A red giant will grow 100 to 1000 times wider than the size of our sun, giving it a total width of somewhere between 100 million to 1 billion kilometers. And it’s this vast surface area that keeps the temperature relatively cool – 2,200 to 3,200 degrees Celsius.

Our sun will turn into a red giant in around five billion years. At this point, the sun will engulf the inner planets as it expands.

How Are Quasars And Red Giants Similar?

Quasars and red giants are made of very similar elements, with their core particular made of hydrogen and helium. Other than this similarity, red giants are built in a very different manner from one another.

One thing’s for sure though, red giants wouldn’t last a second if it ever found itself within the confines of a quasar as they are far more powerful and intense in how they affect their surroundings.

Differences Between Quasars And Red Giants

The differences on the other hand are quite vast and include the following:

  • Quasars are formed around supermassive black holes whilst red giants are the product of larger stars that are nearing their final phase before becoming a stellar remnant. This could result in the star becoming a white dwarf, neutron star or black hole.
  • Quasars are the most luminous entities in the universe and are in turn far better than all red giants.
  • Red giants tend to go through either a supernova explosion or planetary nebula, leaving behind stellar remnants whilst quasars are not stars therefore when they dissolve nothing will be left behind.
  • Quasars are amongst the oldest entities that we are able to observe.
  • Quasars are extremely hot, eclipsing 100+ billion degrees Celsius whereas red giants are far cooler at 2,200 – 3,200 degrees Celsius.
  • Quasars are known to last for roughly 10 million years whilst the red giant phase varies depending on their star, ranging anywhere from 10 million to 2 billion years.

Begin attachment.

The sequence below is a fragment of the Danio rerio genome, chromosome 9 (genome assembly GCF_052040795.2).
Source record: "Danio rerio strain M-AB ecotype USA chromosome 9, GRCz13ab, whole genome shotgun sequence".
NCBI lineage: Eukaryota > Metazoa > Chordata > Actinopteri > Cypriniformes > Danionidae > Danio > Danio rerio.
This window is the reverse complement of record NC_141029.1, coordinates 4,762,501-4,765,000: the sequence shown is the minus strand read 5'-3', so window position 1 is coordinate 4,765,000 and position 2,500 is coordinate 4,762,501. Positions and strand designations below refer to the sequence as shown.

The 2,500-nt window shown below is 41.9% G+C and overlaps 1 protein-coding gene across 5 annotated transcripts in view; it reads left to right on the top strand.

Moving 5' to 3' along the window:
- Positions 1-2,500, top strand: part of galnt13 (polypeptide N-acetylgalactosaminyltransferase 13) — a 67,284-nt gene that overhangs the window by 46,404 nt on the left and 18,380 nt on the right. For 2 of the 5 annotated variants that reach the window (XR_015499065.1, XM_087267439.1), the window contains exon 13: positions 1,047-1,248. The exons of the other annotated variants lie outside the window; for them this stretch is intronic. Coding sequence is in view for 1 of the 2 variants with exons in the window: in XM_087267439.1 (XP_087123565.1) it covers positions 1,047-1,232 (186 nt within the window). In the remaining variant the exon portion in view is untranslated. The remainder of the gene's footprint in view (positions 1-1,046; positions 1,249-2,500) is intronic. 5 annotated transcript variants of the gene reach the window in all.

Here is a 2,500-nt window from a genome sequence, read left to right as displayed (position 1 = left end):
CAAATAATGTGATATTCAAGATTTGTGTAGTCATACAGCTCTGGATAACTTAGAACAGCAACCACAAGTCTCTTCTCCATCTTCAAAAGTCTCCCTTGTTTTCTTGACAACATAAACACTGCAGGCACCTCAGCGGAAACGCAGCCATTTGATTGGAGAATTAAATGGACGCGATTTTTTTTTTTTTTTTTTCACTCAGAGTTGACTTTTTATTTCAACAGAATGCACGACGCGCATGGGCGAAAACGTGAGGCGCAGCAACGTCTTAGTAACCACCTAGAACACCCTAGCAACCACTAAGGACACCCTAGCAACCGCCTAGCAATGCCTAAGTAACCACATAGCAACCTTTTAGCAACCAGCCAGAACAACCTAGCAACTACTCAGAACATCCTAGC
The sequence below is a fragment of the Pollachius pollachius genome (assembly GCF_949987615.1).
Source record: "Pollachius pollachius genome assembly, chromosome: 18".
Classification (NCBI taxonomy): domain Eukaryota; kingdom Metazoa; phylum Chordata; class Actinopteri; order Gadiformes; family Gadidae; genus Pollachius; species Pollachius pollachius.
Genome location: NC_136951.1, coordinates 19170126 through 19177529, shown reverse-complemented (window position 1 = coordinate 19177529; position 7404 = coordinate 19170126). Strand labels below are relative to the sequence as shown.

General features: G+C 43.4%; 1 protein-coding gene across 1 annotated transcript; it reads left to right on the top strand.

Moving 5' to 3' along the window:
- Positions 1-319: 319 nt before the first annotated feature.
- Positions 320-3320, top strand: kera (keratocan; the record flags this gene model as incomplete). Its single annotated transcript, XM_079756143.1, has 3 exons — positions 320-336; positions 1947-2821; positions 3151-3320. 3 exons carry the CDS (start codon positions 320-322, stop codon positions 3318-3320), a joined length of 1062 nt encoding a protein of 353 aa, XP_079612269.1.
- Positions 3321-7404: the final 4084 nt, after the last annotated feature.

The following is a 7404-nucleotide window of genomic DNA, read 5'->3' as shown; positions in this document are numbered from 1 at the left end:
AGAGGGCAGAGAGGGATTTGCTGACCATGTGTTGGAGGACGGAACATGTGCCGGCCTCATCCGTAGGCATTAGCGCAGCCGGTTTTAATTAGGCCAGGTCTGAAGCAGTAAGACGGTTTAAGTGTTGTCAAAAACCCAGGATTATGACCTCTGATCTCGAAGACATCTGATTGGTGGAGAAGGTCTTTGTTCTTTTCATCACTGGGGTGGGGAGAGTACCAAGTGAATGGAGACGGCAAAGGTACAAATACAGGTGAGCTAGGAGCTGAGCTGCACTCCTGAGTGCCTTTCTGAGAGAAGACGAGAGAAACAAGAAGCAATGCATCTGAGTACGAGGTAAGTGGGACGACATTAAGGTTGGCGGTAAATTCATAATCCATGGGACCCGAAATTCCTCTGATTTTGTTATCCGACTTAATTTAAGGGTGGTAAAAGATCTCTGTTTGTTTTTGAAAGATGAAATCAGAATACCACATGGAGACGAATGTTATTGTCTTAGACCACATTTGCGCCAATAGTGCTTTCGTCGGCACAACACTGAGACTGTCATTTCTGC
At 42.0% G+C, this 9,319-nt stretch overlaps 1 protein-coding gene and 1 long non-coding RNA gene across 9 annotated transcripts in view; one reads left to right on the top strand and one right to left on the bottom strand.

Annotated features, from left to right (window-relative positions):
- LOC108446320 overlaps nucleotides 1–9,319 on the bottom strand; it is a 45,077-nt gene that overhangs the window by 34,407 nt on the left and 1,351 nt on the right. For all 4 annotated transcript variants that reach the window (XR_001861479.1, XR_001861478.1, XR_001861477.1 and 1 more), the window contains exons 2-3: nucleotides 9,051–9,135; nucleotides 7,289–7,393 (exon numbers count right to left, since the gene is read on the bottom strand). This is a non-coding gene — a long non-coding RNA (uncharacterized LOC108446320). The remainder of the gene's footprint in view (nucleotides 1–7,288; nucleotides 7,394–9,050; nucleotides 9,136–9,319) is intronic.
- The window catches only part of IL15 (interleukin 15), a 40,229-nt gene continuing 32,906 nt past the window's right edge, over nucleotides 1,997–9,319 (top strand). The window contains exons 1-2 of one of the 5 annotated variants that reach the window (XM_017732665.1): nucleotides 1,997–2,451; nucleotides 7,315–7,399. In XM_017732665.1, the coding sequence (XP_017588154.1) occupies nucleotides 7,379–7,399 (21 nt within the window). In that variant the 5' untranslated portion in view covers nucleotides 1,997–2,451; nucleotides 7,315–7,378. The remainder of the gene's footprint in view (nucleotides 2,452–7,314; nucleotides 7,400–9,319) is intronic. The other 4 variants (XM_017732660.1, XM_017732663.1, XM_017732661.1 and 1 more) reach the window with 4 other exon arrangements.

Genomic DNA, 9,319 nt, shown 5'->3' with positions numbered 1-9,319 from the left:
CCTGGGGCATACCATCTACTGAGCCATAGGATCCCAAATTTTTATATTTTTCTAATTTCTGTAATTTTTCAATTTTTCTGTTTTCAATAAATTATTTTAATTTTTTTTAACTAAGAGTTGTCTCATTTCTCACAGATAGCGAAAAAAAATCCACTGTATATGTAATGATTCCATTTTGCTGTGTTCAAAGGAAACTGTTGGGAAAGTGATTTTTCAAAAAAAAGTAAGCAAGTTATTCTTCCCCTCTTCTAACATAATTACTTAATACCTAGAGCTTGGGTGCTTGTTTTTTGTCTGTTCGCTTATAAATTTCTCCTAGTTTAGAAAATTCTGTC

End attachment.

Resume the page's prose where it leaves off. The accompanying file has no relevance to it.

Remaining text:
• We’ve only discovered 750,000 quasars in the universe where in the Milky Way alone we’ve discovered upwards of 150,000 red giants with the the true number likely much higher. The same can be said for quasars too but, they need a supermassive black hole to function. Every galaxy only has one of these cosmic entities therefore, there are bound to be less of them.
  • Quasars are far bigger than red giants where the largest ones can easily exceed 100 billion kilometers in diameter. The largest red giants are around 1 billion kilometers in size.


Quasars and red giants are a completely different category of interstellar entity, one is such a constant in our universe that we would never be able to truly calculate how many there are whilst the other is far rarer, only sighted around the supermassive black holes of some galaxies.

Just in regards to size, quasars blow even your largest red giant out of the water and when you take into consideration how much more powerful they are than even the largest red giant, if a red giant were to be caught in confines of these bright stellar entities, I’m almost certain nothing but dust would remain.